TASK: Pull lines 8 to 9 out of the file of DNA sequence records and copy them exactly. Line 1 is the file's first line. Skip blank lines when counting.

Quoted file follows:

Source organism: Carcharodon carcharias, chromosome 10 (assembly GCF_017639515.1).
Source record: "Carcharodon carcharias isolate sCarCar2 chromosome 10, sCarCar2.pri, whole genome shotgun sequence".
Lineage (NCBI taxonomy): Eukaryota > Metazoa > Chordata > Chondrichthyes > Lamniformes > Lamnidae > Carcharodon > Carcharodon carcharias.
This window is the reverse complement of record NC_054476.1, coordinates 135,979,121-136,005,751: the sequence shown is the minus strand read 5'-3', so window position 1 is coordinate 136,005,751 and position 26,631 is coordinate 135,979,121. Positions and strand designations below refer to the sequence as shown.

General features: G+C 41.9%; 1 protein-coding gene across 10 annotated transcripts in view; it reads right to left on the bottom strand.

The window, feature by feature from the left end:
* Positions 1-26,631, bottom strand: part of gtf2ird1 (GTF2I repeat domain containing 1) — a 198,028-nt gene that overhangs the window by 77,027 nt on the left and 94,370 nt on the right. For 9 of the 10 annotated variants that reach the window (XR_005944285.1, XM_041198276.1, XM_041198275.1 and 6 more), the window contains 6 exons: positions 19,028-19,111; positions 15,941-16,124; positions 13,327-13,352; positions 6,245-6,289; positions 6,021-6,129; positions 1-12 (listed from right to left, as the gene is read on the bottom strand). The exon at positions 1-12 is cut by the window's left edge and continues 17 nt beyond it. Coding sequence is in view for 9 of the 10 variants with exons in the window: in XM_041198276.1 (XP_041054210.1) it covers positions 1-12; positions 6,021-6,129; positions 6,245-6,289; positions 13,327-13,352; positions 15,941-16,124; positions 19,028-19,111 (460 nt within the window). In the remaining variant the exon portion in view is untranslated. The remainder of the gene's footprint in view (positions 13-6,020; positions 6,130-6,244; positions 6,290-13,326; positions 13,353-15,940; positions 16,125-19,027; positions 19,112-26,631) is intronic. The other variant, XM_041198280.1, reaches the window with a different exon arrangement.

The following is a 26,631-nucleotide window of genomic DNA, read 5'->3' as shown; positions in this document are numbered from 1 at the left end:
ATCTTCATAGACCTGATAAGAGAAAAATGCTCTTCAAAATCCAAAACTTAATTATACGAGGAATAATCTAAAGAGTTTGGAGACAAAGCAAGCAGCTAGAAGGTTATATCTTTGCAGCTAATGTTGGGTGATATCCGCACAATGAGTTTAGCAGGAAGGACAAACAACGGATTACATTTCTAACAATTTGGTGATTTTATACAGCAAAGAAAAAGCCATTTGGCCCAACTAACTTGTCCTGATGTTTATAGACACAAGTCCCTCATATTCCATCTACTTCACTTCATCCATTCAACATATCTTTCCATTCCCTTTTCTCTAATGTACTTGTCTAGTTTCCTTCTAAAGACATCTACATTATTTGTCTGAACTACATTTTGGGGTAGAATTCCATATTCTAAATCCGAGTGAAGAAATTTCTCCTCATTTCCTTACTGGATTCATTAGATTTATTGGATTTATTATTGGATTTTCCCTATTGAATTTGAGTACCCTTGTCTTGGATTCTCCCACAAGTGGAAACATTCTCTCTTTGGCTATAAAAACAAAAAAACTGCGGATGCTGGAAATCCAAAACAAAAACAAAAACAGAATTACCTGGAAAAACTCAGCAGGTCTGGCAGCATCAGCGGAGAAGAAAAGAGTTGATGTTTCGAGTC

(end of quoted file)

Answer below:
The following is a 26,631-nucleotide window of genomic DNA, read 5'->3' as shown; positions in this document are numbered from 1 at the left end:
ATCTTCATAGACCTGATAAGAGAAAAATGCTCTTCAAAATCCAAAACTTAATTATACGAGGAATAATCTAAAGAGTTTGGAGACAAAGCAAGCAGCTAGAAGGTTATATCTTTGCAGCTAATGTTGGGTGATATCCGCACAATGAGTTTAGCAGGAAGGACAAACAACGGATTACATTTCTAACAATTTGGTGATTTTATACAGCAAAGAAAAAGCCATTTGGCCCAACTAACTTGTCCTGATGTTTATAGACACAAGTCCCTCATATTCCATCTACTTCACTTCATCCATTCAACATATCTTTCCATTCCCTTTTCTCTAATGTACTTGTCTAGTTTCCTTCTAAAGACATCTACATTATTTGTCTGAACTACATTTTGGGGTAGAATTCCATATTCTAAATCCGAGTGAAGAAATTTCTCCTCATTTCCTTACTGGATTCATTAGATTTATTGGATTTATTATTGGATTTTCCCTATTGAATTTGAGTACCCTTGTCTTGGATTCTCCCACAAGTGGAAACATTCTCTCTTTGGCTATAAAAACAAAAAAACTGCGGATGCTGGAAATCCAAAACAAAAACAAAAACAGAATTACCTGGAAAAACTCAGCAGGTCTGGCAGCATCAGCGGAGAAGAAAAGAGTTGATGTTTCGAGTC